Original Article Published by The Pilot:
Tom Embrey, staff writer
‘She Had Vision…To See It Through’
During her 35 years in Pinehurst it wasn’t uncommon to see Joyce Franke walking through the Village of Pinehurst taking in its beauty, noting each and every detail.
It was Franke’s passion for music and the arts, architecture and landscaping, and her attention to each and every detail that led her to be an instrumental figure in the the creation of two of the Village’s most popular assets: the Village Arboretum and the Pinehurst Fair Barn. She was also an ardent supporter of the newly renovated Village Green.
Franke, 83, of Pinehurst, died Sunday at her home. A celebration of her life will be held at 10 a.m. Friday at the Fair Barn.
“Joyce was a real giver,” said Pinehurst Village Manager Andy Wilkison. “She played a key role in the development of two of our most important assets — the Fair Barn and the Arboretum. The Village owes her and her family a big debt of gratitude.”
Pinehurst Mayor Nancy Roy Fiorillo and many others noted Franke’s positive impact on the community.
“It is a very sad day when we lose such a vibrant citizen who made such a difference in the Village in so many ways,” Fiorillo said. “No one could ever take her place. No one has ever spear-headed so many projects that have had such a positive impact on the Village.”
Robert Hayter a leading landscape designer in Moore County, called Franke an informed person with tenacity, poise, and purpose.
“She was a friend that you could approach and get things done for the betterment of people and the community,” Hayter said.
Franke served on various boards, including the Pinehurst Community Foundation, the Sandhills Hospice Foundation, the FirstHealth Board of Directors, and the Pinehurst Historic Preservation Foundation. She founded the Pinehurst Historic Preservation Foundation and the Heritage Foundation, and she originated the idea of the Village Arboretum, a central space that today hosts everything from outdoor weddings to children’s movie nights.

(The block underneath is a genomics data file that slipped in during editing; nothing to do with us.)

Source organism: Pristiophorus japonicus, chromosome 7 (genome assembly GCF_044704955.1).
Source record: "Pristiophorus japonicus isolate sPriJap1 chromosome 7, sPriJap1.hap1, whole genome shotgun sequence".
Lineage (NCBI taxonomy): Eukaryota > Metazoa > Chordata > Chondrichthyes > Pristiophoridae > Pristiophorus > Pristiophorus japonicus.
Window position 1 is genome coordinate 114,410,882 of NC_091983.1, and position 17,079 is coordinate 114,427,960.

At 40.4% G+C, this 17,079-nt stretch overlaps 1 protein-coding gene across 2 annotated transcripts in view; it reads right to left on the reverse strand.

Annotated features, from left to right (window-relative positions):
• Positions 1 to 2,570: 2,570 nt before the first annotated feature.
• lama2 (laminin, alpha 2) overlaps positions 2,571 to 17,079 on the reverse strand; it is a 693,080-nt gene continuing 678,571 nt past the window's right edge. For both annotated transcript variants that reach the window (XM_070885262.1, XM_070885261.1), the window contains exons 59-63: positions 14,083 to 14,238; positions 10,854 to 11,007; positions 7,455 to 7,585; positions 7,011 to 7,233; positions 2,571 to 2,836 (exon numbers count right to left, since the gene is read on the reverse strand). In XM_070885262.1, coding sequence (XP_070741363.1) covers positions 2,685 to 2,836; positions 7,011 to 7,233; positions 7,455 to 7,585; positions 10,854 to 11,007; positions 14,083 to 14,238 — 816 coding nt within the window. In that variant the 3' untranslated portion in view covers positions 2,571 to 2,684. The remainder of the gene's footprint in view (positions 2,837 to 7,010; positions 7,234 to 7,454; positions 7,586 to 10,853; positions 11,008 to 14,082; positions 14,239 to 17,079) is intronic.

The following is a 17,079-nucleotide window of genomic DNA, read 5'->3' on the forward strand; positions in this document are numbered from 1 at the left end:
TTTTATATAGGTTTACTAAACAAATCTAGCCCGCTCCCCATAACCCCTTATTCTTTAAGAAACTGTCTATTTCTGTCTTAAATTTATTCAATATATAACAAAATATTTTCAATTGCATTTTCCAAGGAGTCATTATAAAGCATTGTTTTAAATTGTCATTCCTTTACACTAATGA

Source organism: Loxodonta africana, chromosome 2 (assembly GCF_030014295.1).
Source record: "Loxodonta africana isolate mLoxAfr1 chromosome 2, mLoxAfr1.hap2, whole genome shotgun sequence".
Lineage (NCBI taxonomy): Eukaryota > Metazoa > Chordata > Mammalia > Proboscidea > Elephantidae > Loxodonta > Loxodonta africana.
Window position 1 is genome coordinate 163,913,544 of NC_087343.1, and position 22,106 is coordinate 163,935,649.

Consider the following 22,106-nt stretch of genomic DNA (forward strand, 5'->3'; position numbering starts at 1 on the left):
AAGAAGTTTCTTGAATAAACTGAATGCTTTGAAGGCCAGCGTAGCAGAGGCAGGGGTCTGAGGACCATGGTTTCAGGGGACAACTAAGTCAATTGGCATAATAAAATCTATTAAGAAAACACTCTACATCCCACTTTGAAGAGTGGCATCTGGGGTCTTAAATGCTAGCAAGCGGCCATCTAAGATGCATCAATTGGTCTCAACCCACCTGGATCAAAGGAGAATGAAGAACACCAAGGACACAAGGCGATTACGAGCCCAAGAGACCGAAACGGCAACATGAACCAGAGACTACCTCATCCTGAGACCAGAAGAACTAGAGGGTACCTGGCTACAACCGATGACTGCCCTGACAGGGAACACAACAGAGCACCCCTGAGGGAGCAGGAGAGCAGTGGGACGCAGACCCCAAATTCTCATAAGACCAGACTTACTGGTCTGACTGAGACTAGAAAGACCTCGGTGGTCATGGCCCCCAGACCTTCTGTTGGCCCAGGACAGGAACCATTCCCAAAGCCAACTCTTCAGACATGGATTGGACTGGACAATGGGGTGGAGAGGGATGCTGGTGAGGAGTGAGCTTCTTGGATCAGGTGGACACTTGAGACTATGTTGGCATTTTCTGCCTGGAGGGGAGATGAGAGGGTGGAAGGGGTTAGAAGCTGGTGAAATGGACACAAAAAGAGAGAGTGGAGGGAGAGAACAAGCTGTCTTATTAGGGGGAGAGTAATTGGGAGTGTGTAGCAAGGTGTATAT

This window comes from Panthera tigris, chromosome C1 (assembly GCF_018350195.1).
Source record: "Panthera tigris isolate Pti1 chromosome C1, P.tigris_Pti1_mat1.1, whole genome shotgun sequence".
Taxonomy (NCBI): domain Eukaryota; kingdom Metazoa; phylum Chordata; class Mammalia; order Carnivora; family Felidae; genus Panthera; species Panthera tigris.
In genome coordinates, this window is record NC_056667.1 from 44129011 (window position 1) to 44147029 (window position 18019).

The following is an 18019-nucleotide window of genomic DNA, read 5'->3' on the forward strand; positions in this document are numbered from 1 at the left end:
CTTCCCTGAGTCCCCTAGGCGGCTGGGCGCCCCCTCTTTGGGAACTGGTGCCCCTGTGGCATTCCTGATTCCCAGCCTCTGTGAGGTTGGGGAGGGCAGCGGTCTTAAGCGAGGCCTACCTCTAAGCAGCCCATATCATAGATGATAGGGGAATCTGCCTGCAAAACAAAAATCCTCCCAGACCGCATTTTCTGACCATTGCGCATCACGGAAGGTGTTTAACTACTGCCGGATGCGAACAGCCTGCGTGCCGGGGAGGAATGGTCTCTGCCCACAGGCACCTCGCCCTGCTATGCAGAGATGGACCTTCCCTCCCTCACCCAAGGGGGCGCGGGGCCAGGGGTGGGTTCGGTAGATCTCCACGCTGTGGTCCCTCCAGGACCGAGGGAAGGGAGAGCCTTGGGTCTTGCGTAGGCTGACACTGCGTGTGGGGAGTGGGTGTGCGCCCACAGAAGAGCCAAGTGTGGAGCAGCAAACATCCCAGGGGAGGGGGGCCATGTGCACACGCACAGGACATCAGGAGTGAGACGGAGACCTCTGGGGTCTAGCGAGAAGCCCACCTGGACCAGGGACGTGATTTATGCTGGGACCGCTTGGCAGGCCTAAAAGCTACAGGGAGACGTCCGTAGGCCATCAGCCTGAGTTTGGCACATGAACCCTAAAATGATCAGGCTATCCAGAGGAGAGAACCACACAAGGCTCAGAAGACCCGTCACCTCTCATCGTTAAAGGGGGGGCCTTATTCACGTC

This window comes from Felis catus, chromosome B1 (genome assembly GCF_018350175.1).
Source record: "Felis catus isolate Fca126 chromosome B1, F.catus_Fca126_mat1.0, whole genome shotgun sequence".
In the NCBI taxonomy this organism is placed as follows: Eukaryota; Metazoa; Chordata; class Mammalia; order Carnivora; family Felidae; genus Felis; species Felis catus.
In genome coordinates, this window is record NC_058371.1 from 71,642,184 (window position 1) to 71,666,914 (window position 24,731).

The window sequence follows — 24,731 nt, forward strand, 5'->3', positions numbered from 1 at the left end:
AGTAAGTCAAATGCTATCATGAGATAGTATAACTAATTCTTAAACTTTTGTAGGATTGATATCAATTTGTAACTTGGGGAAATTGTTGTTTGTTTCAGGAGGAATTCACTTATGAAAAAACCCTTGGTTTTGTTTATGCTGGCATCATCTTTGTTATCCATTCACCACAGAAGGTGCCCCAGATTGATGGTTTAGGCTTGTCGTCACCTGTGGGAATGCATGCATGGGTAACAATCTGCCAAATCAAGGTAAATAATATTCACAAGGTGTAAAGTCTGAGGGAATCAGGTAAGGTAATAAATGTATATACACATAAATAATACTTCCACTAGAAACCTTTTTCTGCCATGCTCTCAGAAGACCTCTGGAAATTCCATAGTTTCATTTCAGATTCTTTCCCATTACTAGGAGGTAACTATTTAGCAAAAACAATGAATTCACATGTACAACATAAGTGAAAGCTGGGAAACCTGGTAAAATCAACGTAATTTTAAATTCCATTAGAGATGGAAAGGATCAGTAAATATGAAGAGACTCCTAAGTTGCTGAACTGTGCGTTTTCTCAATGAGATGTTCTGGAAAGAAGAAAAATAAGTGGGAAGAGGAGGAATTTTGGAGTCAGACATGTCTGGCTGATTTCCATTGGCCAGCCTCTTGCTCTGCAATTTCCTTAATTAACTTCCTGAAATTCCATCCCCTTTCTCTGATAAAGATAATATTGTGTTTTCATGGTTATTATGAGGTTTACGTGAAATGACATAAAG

In 2003, when Franke launched her campaign for the project, the 35 acres next to Village Hall was a tangle of vegetation with piles of dirt and one decaying building.
“It was really ugly,” said Franke, in a prior interview. “There were all kinds of ugly weeds growing there.” She spoke to the Village Council in January 2003, urging that the village turn the acreage into a quiet, pleasant place where residents could enjoy the beauty of nature.
Recently, the Timmel Pavilion, the last large structure on the site, was completed. During the decade of work, with the help of Larry Best of LandDesign Inc. and others, workers moved more than 15,000 cubic yards of dirt to make a ridge, and they planted more than 130 native hardwoods and 2,500 longleaf seedlings along with 100 large shrubs and more than 500 large bulbs in the 35-acre complex.
The North Carolina Symphony and Vince Gill have performed concerts there.
Franke also directed a $2 million renovation of the iconic Fair Barn, almost entirely with private money.